The AP article that declared Huntington, West Virginia the fattest and unhealthiest town in America also says the town’s economy “has withered.” The piece describes a high poverty rate and an unemployment problem teamed with the problem of low-paying jobs with poor benefits for those who have work. In fact, when the mayor was confronted about his city’s health problems, he replied that he was too busy worrying about the economy to think about public health. The best way to accomplish Michelle Obama and Jamie Oliver’s goals is to address social injustice and to reduce poverty in America. Why aren’t either of them talking about that?

The article also mentions that a second edition of Health At Every Size has been released.  (I reviewed the first edition here.)

Freedom to Cook

Dieting taught me to appreciate machinery-measured and packaged food with detailed nutritional labels.   Why?

It made the math easier.

I didn’t have to weigh things.  I didn’t have to dig out a ruler or measuring spoons.  Calories, carbs, protein — it’s all there, neatly printed, and totally uniform.  Sure, I had a few recipes memorized:

  • An omelet with 1 slice of cheese and 1 slice of ham chopped up.
  • Two Ritz crackers with 1 tablespoon of peanut butter.
  • A sandwich with 3 slices of ham, 3 of turkey, 2 slices of cheese, 1 tablespoon mustard and 2 slices of whole-wheat bread.

I used them over and over, too.   I ended up in quite the food rut, because it was easy.

What got me thinking about this?  Making breakfast Saturday morning.  Instead of “what recipe to follow” I poked around the fridge.  I scrambled eggs, diced red pepper, diced onion, bacon bits, green onion slices, and cheese together to go with toast and jam and coffee.  I ended up comparing this to my last few diets and how nice is was to be able to just cook whatever I thought would be tasty and not be limited by carbs or fats or what-have-you.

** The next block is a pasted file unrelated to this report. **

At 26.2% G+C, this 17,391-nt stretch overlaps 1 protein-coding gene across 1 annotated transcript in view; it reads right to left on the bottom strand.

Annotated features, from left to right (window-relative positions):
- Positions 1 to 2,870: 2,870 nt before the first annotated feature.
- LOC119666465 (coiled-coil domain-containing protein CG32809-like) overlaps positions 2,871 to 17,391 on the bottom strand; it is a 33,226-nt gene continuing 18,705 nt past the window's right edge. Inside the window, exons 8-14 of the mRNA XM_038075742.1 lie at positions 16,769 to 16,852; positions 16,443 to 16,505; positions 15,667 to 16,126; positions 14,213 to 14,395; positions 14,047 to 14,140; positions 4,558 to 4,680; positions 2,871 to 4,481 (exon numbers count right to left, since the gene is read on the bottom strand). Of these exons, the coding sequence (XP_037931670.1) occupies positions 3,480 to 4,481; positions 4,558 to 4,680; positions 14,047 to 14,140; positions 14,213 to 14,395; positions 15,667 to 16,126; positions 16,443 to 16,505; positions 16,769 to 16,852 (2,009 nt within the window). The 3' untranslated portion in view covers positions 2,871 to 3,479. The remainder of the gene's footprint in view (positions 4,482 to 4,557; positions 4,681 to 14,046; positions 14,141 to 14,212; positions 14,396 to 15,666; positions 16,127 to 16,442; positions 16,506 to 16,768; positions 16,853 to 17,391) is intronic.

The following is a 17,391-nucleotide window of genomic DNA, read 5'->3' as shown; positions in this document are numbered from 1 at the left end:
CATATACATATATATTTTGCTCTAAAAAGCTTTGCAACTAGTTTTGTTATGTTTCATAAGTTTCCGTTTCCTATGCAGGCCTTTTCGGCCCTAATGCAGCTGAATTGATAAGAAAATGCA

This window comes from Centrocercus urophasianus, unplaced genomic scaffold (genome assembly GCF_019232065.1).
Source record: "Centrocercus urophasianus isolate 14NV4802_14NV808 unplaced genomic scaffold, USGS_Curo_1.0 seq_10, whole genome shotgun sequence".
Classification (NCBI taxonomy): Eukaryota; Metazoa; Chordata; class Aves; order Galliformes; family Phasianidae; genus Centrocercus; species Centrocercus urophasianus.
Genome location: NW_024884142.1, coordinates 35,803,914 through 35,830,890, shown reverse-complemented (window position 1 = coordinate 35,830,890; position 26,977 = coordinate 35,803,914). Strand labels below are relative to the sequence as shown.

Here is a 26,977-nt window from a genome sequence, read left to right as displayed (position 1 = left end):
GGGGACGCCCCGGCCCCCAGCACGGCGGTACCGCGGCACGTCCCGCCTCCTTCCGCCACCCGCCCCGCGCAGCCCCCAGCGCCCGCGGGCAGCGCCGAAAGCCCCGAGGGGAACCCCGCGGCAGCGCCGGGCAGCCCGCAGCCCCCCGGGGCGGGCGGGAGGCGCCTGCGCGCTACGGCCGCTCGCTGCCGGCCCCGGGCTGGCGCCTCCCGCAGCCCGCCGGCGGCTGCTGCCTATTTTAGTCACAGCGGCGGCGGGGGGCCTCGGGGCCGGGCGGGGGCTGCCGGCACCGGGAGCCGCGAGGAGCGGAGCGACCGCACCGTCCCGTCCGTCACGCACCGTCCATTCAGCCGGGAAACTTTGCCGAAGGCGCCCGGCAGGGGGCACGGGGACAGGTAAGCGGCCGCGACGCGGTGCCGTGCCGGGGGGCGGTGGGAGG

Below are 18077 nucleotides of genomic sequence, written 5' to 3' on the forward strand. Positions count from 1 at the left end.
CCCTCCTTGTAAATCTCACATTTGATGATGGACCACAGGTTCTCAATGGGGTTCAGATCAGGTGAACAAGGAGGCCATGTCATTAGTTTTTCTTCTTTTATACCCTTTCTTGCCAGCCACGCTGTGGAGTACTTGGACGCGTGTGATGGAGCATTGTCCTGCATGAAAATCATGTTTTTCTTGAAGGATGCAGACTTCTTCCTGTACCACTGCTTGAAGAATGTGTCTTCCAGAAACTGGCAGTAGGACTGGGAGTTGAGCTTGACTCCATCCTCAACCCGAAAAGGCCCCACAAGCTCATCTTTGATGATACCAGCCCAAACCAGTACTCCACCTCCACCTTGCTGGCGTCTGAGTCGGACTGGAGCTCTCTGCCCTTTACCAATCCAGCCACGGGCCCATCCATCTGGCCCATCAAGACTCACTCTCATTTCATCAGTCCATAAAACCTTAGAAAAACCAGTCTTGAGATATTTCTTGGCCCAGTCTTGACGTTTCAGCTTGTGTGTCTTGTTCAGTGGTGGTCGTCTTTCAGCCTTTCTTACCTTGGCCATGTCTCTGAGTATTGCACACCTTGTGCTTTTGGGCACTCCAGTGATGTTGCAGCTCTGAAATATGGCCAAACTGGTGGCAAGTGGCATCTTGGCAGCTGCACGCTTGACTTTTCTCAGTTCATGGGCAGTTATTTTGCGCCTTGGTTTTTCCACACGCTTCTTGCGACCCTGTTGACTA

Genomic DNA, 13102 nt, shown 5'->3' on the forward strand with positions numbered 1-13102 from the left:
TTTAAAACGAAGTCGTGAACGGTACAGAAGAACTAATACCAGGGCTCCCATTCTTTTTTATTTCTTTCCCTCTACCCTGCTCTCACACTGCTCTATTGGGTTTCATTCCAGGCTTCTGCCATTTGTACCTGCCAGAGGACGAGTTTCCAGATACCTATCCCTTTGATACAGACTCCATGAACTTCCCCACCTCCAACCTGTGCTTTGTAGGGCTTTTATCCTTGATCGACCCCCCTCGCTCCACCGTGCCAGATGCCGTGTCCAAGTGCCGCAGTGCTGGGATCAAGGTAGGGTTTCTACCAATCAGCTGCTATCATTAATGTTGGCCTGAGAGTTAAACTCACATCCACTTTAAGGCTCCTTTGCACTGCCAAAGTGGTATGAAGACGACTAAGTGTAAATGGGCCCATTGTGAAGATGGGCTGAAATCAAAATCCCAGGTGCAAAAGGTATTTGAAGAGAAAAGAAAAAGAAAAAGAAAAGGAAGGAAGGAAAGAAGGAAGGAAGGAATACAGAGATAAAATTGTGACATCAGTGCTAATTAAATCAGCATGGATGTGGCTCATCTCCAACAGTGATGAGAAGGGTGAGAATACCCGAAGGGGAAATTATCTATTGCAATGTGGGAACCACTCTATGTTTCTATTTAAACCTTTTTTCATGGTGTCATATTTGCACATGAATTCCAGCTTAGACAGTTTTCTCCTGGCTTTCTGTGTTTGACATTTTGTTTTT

Am I eating more food?  Very likely, since I’m not trying to limit carbs or calories.  But I’m also eating more varied food and arguably healthier food.

Quote of the Day: Fat Acceptance Made Exercise Easier

One of the things I like exploding people’s heads with is the fact that embracing FA made it *easier* for me to exercise. Before, exercise was always this horrible, dreary thing I “had” to do so that I’d be “thin,” and if I didn’t get “thin” I was failing, which made me not want to exercise. Once I accepted fat as okay, exercise became a lot more enjoyable, because it’s something I do to feel better and find enjoyment in movement and how my body works, rather than an obligation I dread. I can enjoy exercise on its own terms now, and that makes me more likely to do it.

Icprncs, in response to this fab rant on FA

What would you put into a Fitness for Life class?

Everyone’s talking about Lincoln college requiring students with a BMI of 30 or larger to take a “Fitness for Life” class.

What I’m wondering is, what would you like to see in such a class?  Not what is usually in such classes, or what Lincoln is including — what would rock your socks to see?

Here’s some ideas:

Topics:

Reading list:

Activities:

  • Critiquing popular fitness articles & ads
  • Weightlifting and bodyweight strength training
  • Dancing, walking, and other “stealth” aerobics
  • Stretching and Yoga

What do you think?  What would you add?  I’d like to put in a weight-neutral “how to exercise” book but I’m not sure one exists…